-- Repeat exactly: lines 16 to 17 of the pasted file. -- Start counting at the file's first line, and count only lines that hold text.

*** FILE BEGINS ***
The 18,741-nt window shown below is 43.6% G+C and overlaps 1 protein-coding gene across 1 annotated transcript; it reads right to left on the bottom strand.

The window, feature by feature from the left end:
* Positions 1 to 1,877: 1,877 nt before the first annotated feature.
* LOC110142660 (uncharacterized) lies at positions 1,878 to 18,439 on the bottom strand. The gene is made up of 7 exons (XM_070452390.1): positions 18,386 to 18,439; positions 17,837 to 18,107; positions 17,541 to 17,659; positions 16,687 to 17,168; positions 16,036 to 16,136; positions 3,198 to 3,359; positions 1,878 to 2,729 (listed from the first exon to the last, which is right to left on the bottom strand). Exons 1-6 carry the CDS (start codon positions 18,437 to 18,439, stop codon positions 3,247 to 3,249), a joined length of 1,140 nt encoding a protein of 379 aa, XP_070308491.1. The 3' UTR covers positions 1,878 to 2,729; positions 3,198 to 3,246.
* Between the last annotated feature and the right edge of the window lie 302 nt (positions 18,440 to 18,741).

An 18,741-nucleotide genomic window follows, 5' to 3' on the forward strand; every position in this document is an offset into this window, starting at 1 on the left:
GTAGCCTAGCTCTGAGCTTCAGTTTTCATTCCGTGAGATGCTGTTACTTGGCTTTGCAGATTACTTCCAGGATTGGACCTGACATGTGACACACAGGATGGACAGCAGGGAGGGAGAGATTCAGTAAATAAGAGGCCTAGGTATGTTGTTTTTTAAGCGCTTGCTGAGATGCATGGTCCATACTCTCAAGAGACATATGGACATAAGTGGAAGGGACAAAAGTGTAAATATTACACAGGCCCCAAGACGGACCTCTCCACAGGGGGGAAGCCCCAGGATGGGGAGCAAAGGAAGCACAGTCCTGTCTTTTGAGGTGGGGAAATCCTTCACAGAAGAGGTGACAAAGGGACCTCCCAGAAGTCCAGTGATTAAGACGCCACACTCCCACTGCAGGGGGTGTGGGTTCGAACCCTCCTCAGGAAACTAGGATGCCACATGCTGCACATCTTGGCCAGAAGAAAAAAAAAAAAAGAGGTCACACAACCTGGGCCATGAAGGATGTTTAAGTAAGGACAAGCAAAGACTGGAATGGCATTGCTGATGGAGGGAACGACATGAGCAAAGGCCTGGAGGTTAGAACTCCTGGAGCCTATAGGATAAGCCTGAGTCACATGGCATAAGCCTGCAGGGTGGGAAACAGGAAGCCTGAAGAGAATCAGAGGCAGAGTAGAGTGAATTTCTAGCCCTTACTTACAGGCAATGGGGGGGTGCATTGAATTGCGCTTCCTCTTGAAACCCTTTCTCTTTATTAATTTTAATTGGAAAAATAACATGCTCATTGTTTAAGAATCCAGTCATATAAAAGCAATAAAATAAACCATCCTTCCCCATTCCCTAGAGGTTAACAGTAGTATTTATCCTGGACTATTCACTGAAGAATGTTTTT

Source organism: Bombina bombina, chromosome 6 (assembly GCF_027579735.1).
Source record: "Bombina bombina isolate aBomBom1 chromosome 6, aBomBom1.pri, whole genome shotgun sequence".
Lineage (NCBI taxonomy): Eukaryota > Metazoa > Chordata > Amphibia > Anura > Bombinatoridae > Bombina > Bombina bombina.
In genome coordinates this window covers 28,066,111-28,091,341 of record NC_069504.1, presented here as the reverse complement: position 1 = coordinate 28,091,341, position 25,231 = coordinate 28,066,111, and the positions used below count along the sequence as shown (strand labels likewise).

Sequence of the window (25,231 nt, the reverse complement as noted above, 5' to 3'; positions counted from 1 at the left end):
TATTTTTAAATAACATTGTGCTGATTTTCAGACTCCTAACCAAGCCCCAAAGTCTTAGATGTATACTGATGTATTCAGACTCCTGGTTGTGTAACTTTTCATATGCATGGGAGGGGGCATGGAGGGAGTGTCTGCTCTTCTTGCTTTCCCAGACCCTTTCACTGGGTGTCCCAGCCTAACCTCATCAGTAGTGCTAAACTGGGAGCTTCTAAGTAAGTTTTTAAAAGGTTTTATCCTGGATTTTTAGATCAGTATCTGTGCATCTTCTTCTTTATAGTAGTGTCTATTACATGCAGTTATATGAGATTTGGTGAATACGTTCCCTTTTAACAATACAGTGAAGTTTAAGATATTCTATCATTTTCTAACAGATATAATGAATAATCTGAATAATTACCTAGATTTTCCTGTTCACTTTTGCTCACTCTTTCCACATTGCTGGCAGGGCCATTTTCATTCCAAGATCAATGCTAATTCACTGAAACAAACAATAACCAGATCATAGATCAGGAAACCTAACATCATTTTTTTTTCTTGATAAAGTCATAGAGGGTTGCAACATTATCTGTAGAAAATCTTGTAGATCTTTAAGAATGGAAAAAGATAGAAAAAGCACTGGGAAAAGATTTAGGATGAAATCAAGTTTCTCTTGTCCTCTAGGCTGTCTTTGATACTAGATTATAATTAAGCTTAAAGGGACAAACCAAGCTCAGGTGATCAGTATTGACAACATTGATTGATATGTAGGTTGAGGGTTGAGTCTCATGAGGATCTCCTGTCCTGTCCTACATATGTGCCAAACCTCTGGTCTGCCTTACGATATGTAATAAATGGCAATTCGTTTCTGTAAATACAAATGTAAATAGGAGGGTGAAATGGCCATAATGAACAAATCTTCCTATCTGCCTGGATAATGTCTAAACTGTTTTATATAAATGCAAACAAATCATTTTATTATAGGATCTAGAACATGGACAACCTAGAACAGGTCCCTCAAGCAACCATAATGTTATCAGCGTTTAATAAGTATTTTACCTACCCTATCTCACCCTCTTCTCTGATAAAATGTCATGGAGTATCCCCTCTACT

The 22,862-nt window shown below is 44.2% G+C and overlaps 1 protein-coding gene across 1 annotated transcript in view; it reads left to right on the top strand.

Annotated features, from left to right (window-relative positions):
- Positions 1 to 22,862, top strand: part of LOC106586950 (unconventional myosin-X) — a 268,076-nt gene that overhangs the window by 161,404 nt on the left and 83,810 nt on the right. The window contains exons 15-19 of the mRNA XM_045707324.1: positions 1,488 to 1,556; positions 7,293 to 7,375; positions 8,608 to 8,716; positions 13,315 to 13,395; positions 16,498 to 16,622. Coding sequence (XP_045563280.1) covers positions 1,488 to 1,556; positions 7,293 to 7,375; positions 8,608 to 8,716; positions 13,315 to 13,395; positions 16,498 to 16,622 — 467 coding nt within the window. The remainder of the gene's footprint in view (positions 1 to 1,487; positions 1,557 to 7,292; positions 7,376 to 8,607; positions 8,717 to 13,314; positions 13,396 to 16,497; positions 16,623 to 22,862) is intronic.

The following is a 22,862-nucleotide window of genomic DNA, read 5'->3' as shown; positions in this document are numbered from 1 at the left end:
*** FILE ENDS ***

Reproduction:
- Positions 1 to 22,862, top strand: part of LOC106586950 (unconventional myosin-X) — a 268,076-nt gene that overhangs the window by 161,404 nt on the left and 83,810 nt on the right. The window contains exons 15-19 of the mRNA XM_045707324.1: positions 1,488 to 1,556; positions 7,293 to 7,375; positions 8,608 to 8,716; positions 13,315 to 13,395; positions 16,498 to 16,622. Coding sequence (XP_045563280.1) covers positions 1,488 to 1,556; positions 7,293 to 7,375; positions 8,608 to 8,716; positions 13,315 to 13,395; positions 16,498 to 16,622 — 467 coding nt within the window. The remainder of the gene's footprint in view (positions 1 to 1,487; positions 1,557 to 7,292; positions 7,376 to 8,607; positions 8,717 to 13,314; positions 13,396 to 16,497; positions 16,623 to 22,862) is intronic.

The following is a 22,862-nucleotide window of genomic DNA, read 5'->3' as shown; positions in this document are numbered from 1 at the left end: